• Corrosive would be like spilling battery acid on yourself. The effect is immediate and this is what happens to the mites.

In summary, the organics are certainly a better approach, but let’s always remember we are putting a poison inside the beehive. With the synthetics a toxic pool of chemicals can build up in the wax and is certainly not good for the bees. On the other hand, the organics may not build up in the wax.

But keep in mind that your favorite queen (and all the others, of course) on which you are planning on building your beekeeping empire has an exoskeleton! That exoskeleton is subject to the corrosive nature of these organic vapors. It’s my understanding the exoskeleton will stand up to only two treatments before it begins to break down and the queen can be harmed.

The point..

You must always take a sensible approach when using these compounds and only apply them when needed.

Speaking plainly, don’t get lazy, forgo the mite count and apply the miticide “just in case”. You never know, you may have just harmed a queen that is producing bees with a high level of mite tolerance.

Winter Bees

“Your bees are fat!”

“Well thank you very much”.

canstockphoto17785368One of the factors contributing to the winter survival of your hives is the health of the bees that raise the winter bees. But “what is a winter bee?”

Winter bees are the ones that live for months instead of weeks. They are the bees that will keep the colony warm throughout those freezing winter days and nights. If these bees are not healthy due to mite load or disease, the chances of your colony surviving the winter are greatly reduced.

In my part of the world the nectar flow normally just gets us to August. The bees reared after the flow are the ones who will raise the Winter Bees. If the bees raising the Winter Bees are not healthy due to mites (or disease) your Winter Bees are not going to be healthy either.

If your mite count revealed a high level of mites there will also be an associated exposure to and risk of disease. It’s just one more thing to consider when deciding whether to treat or not.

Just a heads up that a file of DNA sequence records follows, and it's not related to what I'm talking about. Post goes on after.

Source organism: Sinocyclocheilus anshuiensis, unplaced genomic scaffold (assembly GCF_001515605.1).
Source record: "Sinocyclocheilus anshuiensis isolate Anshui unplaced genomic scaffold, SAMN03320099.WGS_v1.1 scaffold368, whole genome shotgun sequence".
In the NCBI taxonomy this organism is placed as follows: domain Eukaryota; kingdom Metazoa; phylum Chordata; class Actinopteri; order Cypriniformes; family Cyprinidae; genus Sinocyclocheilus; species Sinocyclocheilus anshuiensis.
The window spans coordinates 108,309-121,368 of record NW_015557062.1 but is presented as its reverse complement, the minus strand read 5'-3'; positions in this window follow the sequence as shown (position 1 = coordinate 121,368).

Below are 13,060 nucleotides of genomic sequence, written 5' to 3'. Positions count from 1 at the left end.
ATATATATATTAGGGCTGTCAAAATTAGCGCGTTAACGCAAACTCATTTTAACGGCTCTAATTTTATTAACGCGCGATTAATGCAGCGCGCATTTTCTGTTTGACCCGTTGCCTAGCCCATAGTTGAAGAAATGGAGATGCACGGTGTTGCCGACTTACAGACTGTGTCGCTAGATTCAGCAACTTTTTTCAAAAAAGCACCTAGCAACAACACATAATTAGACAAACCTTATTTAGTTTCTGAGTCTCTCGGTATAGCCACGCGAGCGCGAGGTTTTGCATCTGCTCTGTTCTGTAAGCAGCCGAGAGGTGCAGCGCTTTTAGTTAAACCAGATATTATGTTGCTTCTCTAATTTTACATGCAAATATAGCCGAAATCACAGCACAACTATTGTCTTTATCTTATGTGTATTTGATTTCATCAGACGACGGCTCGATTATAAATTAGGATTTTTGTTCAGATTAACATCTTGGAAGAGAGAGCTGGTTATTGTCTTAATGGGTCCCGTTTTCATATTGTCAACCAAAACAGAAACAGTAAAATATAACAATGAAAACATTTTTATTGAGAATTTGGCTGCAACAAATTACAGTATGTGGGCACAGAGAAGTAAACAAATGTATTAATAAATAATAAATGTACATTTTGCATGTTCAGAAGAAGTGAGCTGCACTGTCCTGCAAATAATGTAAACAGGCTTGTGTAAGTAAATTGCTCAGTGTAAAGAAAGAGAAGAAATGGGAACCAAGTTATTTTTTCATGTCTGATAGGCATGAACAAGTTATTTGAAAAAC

• If you are committed to being treating-free, then it’s still good to know if the mite level was high. If your bees survive the winter after experiencing a high mite count, you will know you have a tough little bunch of girls!
  • If you are considering using treatments, you now know that a high level of mites will ultimately have a negative impact on the health of the bees expected to see the colony through the winter.

Another thing to consider is feeding your bees pollen if your location experiences a late season dearth. Pollen is fed to larva on the fourth and fifth day and callow bees (bees that just emerged) consume pollen almost immediately upon climbing out from the cell.

Recent studies are showing just how much a healthy balance of pollen can improve the health of a colony. For example, I know of a couple of commercial operations that stopped feeding the antibiotic fumagillin (long used by commercial beekeepers as an annual spring treatment for nosema) and began feeding pollen (real pollen not substitutes) instead. Studies showed that the incidence of nosema was not reduced but that the bees, made healthier by the pollen, were better able to tolerate it.

By feeding pollen, the bees that raise your winter bees will be healthier and therefore your winter bees will as well (DO NOT feed pollen substitutes or supplements).

You will need to find a clean source of pollen (mine comes from the Yukon) and then you must grind it. Bees cannot consume the pollen pellets that are normally sold for human consumption. To protect the pollen from weather, place the ground pollen in the bee yard in a soda bottle that has had one end cut off of it. You will be amazed at how fast the bees consume it!

And what makes those winter bees so different? They have lower levels of hormones, a greater make up of fat bodies, enlarged food glands and their blood has a higher level of sugars and fats. Summer bees are just about the opposite, with higher levels of hormones and lower levels of fat and sugar in their blood. Summer bees live four to six weeks and winter bees live four to six months or longer.

Something to Consider

After discovering a high mite count in one or more of your hives, some of you are probably trying to decide if you should treat or not. While I stand by my original statement that if you want to be treatment-free its best to never start, a lot of you folks are probably new at this and find yourself struggling with what to do.

So let me suggest something.

If you’re a beginner, it’s very difficult to learn the skills necessary to keep bees if they die every year and each spring you find yourself right back where you started. You can repeat that cycle as many times as you want but it will only take your understanding of beekeeping so far.

Treatment free beekeeping has many attractions, but look at this pragmatically. So if this is just your first or second year, you might consider treating mites with the goal being that of furthering your own understanding and education first. Later on you can always make splits, capture wild swarms and even purchase bees with the goal of leaving them to make it on their own without treatment.